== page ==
SAYING NO TO JOE: New Mexico state Rep. Sandra Jeff, a Democrat from the little town of Crownpoint, received a phone call from Vice President Biden, urging her to vote for an increase in the state’s minimum wage but the measure still failed.
By Rob Nikolewski │ New Mexico Watchdog
SANTA FE, N.M. – The Obama administration is intently focused on raising the minimum wage, and it’s reaching out to lawmakers across the country.
Wednesday, Vice President Joe Biden called a state representative, who is little-known outside of New Mexico. Biden was trying to get her to vote for a resolution in the New Mexico Legislature that would raise the state’s minimum wage to $8.40 an hour and tie the rate to the Consumer Price Index.
The state rep skipped the vote, however, and the resolution came up three votes short in the New Mexico House of Representatives.
Speaking on background Wednesday afternoon, White House officials said Biden called Rep. Sandra Jeff, a Native American and Democrat in the New Mexico House who has a reputation for sometimes siding with Republicans on crucial votes.
Neither White House officials nor Jeff would disclose the specifics of the conversation, but the Obama administration has made no secret raising the minimum wage is one of its top political priorities in 2014.
President Obama has called for raising the nation’s minimum wage, from $7.25 an hour to $10.10 an hour, and Biden’s call to Jeff indicates the White House is willing to expend some political capital on a state-by-state basis.
After first telling New Mexico Watchdog she hadn’t talked with Biden, Jeff acknowledged she got a call from the vice president, after White House officials confirmed the exchange.
“I did receive a call from Vice President Joe Biden urging me to support the minimum wage increase,” Jeff said in a text message to New Mexico Watchdog after the resolution received just 33 of the 36 votes needed to send the resolution to the state’s voters in the upcoming November ballot.
“I explained to (Biden) that I support raising the minimum wage and I have voted do so in the past, but believe it should be done in a bill, not as a constitutional amendment,” said Jeff, who is from the town of Crownpoint, N.M., and represents a district largely populated by members of the Navajo Nation.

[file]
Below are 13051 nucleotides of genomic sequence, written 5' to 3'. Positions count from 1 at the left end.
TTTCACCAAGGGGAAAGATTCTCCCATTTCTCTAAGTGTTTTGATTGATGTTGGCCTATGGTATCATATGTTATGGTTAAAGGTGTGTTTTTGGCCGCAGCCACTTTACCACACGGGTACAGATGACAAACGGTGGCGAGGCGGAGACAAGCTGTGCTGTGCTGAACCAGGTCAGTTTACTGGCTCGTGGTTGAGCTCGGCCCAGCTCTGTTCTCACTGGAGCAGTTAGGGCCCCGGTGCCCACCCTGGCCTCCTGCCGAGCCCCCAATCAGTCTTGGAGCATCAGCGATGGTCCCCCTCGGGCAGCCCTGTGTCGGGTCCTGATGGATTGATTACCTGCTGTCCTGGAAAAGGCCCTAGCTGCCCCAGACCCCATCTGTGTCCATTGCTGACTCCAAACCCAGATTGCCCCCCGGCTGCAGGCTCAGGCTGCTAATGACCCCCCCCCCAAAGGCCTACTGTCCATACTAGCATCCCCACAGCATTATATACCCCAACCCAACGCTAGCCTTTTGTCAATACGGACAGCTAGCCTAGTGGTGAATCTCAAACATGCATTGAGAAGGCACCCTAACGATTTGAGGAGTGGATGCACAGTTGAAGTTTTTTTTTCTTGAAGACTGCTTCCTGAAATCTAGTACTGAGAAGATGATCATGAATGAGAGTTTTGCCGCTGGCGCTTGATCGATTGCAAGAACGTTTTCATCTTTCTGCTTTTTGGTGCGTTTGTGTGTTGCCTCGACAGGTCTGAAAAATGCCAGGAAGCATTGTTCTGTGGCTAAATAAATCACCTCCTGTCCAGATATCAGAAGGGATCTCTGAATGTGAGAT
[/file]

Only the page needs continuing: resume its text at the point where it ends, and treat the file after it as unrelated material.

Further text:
New Mexico Democrats in the House and the Senate made a tactical decision to reject any bills that would raise the state’s minimum wage — $7.50 an hour since 2009 — and instead tried to raise the rate through a constitutional amendment to bypass Republican Gov. Susana Martinez.
Martinez has said she was in favor of raising the minimum wage, but only to a rate comparable to neighboring states such as Arizona, which is $7.90 an hour.
Instead, New Mexico Democrats refused to back a bill introduced by one of their own members calling for an $8 an hour minimum wage and hung their hopes on getting $8.40 an hour plus CPI increases through a constitutional amendment.
But Wednesday — on the eve of the end of the 30-day legislative session — they finished three votes shy.
Jeff was absent for the vote and another Democrat, Rep. Dona Irwin, voted with Republicans, saying she too didn’t think the measure should be passed in a constitutional amendment.
Asked why she skipped the vote, Jeff didn’t answer directly. “My focus is about my constituents and a balanced budget for the state of New Mexico … (Raising the minimum wage) should not be in a constitutional amendment because we can’t change it from year to year.”
“Raising the minimum wage is about reducing income inequality,” resolution co-sponsor Rep. Miguel Garcia, D-Albuquerque, said, vowing to bring the resolution back next year.
“The Democrats today rejected a compromise to raise the minimum wage to $8 per hour, choosing instead to play politics by attempting to put a constitutional amendment on the ballot for the upcoming election,” said Martinez spokesman Enrique Knell. “It’s understandable they are embarrassed that their tactic backfired today, but they have no one to blame for failing to raise the minimum wage but themselves.”
Contact Rob Nikolewski at firstname.lastname@example.org and follow him on Twitter @robnikolewski
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